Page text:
Travis Scott Collier is originally from Georgia. After graduating the US Coast Guard Academy in Connecticut, Travis has been assigned across the country in many iconic places: New Jersey, Virginia, Texas, California, and now, New Orleans. He has spent his career immersed in the Coast Guard’€™s military training system. Travis holds a Master€™s in Instructional & Performance Technology from Boise State University, has trained over 650 foreign nationals in 19 nations, led three of the US Coast Guard’s apprentice training programs (including the culinary training program), and helped develop small boat engineering and coxswain training programs for the Republic of Georgia Coast Guard.

Travis recently returned from deployment to the Kingdom of Saudi Arabia, where he developed a comprehensive training system to help the Kingdom train a new 5,000 soldier, critical infrastructure protection force. He is currently serving as a commercial vessel inspector and port state control officer, assigned in the Port of New Orleans. He has been awarded three Coast Guard Commendation Medals, with Operational Distinguishing Device. He is applying for early retirement, to transition in 2017.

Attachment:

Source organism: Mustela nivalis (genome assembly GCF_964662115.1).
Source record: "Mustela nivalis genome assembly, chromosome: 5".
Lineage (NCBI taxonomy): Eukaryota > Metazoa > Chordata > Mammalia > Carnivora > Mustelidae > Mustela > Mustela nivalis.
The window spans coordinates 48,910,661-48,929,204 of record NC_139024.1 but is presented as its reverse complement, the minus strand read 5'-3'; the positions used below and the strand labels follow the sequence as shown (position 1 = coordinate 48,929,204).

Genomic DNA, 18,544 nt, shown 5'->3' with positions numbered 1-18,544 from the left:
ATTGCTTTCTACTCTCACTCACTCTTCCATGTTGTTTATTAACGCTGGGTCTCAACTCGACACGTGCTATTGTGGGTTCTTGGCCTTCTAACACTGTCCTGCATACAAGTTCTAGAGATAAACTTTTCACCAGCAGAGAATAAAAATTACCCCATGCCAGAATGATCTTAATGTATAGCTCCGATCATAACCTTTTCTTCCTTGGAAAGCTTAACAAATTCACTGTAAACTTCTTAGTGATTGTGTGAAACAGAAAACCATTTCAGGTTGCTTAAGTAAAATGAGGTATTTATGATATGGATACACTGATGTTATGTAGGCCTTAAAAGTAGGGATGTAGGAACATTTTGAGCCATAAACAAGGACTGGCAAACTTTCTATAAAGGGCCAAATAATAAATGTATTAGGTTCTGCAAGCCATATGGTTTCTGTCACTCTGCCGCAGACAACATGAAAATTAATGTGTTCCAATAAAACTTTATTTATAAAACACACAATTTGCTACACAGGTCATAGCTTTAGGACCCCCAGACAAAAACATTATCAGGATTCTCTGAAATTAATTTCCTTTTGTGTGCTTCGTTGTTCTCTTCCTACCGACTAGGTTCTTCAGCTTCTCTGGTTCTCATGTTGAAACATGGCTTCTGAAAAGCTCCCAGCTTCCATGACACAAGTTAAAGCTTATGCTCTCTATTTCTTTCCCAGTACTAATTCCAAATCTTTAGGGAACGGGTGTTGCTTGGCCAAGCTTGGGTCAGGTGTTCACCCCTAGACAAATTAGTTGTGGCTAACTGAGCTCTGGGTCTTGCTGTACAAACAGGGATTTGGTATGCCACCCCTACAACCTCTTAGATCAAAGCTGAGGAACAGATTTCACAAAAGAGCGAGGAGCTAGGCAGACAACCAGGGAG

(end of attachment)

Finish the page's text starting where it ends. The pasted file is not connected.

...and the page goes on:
The Command Your Transition Story

I made a Year 9 Decision at Year 11- Travis Scott Collier

In the current, soon to be replaced, retirement system, military members got a defined pension at 20 years of service. Therefore, 20 years was the gateway to the golden carrot, nothing sooner. And while military members don’€™t like to say we’€™re in it for the money, money is a huge motivation for the dearth of people who don’t leave during their second decade of service.

It’s a precipice: between getting a defined pension, or walking away with nothing.

There are four years-of-service “€œgates”€ where members most often get out: Years 5, 10, 20, & 25. And we’re always reminded of our date of entry with every paycheck stub.Years of service drive manpower size and strength. Promotion, advancement, assignment they’€™re all based on seniority of time. And while it can take a company a decade or two to mature, military careers must mature by 10-12 years to be viable. If you haven’€™t made a “terminal”€ rank by 12 years, or put yourself on the path to ensure a terminal promotion by 15 years, you’€™re out.

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